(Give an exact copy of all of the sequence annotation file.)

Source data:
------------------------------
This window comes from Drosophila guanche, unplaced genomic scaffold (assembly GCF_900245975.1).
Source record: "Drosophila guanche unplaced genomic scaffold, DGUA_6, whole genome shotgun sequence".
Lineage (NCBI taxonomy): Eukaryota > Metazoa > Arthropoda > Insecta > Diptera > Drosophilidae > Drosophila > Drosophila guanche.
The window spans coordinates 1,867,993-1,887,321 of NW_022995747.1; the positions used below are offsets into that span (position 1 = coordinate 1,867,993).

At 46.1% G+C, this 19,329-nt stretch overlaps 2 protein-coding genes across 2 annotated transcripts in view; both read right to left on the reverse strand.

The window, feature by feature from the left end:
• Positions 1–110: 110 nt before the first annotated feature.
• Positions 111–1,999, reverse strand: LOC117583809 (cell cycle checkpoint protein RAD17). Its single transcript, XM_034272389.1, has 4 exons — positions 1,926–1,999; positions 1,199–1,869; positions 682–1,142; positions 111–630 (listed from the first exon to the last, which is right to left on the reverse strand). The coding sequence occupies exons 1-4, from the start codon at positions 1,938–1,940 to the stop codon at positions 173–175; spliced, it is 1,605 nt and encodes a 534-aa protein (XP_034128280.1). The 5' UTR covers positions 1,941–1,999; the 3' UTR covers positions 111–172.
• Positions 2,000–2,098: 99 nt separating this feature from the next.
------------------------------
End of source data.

This window comes from Drosophila guanche, unplaced genomic scaffold (assembly GCF_900245975.1).
Source record: "Drosophila guanche unplaced genomic scaffold, DGUA_6, whole genome shotgun sequence".
Lineage (NCBI taxonomy): Eukaryota > Metazoa > Arthropoda > Insecta > Diptera > Drosophilidae > Drosophila > Drosophila guanche.
The window spans coordinates 1,867,993-1,887,321 of NW_022995747.1; the positions used below are offsets into that span (position 1 = coordinate 1,867,993).

At 46.1% G+C, this 19,329-nt stretch overlaps 2 protein-coding genes across 2 annotated transcripts in view; both read right to left on the reverse strand.

The window, feature by feature from the left end:
• Positions 1–110: 110 nt before the first annotated feature.
• Positions 111–1,999, reverse strand: LOC117583809 (cell cycle checkpoint protein RAD17). Its single transcript, XM_034272389.1, has 4 exons — positions 1,926–1,999; positions 1,199–1,869; positions 682–1,142; positions 111–630 (listed from the first exon to the last, which is right to left on the reverse strand). The coding sequence occupies exons 1-4, from the start codon at positions 1,938–1,940 to the stop codon at positions 173–175; spliced, it is 1,605 nt and encodes a 534-aa protein (XP_034128280.1). The 5' UTR covers positions 1,941–1,999; the 3' UTR covers positions 111–172.
• Positions 2,000–2,098: 99 nt separating this feature from the next.